There have been many reports of unintended consequences related to the use of online wills over the past few years. In fact, I have written about many of these issues on this blog.
It is important for individuals to understand that there is a difference between a document and a plan. While both contain words it is the way those words are used that determines the difference. Many Internet forms are generic and may not allow the permit the person named to manage the assets the powers necessary to properly manage or protect the assets. For example, in order to sell the testator’s property, the executor may have to obtain the court’s permission, and consent of the beneficiaries. This can create additional costs and delays in the distribution of the assets.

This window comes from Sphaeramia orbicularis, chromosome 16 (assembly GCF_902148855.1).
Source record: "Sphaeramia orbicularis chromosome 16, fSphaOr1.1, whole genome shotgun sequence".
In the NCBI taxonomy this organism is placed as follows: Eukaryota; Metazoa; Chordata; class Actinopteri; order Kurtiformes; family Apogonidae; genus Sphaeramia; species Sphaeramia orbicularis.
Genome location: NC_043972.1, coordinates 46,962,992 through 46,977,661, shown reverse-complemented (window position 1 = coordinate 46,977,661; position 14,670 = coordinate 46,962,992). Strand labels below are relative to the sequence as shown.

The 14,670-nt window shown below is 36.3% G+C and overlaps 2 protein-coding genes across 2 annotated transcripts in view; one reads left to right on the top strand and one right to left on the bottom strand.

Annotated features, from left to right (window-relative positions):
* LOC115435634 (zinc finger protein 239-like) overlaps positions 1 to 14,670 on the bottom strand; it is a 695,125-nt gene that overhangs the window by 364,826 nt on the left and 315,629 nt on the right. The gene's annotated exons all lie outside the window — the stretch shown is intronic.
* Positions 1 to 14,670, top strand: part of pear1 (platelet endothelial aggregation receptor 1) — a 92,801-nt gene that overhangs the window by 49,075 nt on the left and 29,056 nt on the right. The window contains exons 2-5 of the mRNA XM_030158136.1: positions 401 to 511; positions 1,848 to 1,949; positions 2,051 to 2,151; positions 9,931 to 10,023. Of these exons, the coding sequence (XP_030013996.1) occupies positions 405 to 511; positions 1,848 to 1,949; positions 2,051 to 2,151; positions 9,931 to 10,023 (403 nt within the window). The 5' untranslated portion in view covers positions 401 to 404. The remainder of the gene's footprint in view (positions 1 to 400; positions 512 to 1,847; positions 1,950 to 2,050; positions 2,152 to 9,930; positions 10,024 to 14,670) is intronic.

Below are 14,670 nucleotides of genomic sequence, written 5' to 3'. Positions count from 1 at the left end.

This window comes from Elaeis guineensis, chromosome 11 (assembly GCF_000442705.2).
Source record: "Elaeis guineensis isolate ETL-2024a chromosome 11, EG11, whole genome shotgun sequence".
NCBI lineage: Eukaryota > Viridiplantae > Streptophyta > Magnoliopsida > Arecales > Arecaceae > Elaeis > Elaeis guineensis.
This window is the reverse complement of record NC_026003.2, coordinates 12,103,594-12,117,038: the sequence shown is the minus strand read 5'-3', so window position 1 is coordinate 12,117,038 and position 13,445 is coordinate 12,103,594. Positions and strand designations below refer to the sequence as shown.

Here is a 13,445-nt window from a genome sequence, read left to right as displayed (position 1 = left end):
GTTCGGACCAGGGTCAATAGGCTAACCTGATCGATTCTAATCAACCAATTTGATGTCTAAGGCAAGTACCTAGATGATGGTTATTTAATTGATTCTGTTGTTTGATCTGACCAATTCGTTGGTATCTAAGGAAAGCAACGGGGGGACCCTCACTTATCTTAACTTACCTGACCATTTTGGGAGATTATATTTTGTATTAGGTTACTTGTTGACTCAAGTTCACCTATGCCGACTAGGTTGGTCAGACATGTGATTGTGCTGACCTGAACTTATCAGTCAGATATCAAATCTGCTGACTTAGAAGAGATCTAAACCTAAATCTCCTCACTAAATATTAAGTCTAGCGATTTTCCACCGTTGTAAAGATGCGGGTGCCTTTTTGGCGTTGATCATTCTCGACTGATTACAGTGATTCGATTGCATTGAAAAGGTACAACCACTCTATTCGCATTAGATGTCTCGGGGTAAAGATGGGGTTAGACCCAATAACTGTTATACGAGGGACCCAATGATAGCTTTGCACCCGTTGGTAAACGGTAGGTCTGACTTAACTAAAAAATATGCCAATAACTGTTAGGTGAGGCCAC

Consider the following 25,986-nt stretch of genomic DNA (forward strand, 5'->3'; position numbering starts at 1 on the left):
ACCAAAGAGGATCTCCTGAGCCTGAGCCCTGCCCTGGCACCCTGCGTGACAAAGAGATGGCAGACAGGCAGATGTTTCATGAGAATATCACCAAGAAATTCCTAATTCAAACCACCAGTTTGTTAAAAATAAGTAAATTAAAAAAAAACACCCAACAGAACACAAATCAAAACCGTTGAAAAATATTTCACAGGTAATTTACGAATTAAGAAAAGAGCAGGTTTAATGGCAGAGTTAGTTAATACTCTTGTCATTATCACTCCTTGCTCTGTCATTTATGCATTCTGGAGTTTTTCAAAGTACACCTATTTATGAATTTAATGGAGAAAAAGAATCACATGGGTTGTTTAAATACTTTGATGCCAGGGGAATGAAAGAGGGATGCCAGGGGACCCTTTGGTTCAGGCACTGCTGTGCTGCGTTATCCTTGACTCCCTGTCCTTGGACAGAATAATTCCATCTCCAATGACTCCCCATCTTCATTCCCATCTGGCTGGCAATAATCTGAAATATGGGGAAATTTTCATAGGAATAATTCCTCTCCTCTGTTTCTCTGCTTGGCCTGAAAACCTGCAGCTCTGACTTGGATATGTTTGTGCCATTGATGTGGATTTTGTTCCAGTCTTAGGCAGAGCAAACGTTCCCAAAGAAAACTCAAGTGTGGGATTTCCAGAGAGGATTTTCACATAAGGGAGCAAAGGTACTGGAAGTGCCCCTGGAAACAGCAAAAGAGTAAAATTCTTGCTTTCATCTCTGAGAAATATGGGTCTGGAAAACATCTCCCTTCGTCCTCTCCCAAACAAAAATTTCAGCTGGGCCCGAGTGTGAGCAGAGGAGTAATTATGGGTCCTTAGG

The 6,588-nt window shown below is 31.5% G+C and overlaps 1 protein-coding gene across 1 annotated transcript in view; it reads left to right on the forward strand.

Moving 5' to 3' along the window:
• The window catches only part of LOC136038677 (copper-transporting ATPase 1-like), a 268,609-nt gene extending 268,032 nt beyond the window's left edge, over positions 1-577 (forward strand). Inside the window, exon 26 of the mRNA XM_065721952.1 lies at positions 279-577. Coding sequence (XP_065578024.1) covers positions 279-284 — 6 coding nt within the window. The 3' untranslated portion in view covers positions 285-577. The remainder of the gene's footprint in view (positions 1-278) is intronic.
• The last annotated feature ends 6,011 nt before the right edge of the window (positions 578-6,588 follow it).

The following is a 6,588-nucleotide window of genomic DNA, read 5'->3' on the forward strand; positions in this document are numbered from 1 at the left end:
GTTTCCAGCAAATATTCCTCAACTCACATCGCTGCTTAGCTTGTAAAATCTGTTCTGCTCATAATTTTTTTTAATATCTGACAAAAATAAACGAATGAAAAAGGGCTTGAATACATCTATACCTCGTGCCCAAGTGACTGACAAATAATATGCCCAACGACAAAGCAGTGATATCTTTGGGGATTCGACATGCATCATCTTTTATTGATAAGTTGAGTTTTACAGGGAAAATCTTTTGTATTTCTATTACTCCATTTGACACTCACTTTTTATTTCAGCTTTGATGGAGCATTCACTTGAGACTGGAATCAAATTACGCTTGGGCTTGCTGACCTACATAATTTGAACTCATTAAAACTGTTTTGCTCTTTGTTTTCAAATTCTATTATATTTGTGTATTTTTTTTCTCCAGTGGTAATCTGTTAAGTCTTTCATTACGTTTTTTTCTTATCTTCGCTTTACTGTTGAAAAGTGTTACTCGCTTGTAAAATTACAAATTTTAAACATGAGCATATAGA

This can be important when dealing with a homestead where the asset is not typically subject to probate. If the homestead is owned by a trust and the house needs to be sold, the trustee can determine if a distribution or sale of the asset is best. When an individual does not have a will or creates an online will, the home is typically not subject to probate and will pass outside of probate. This can cause problems including delays and thousands of dollars in additional costs when some of the beneficiaries want to sell the home, and others do not.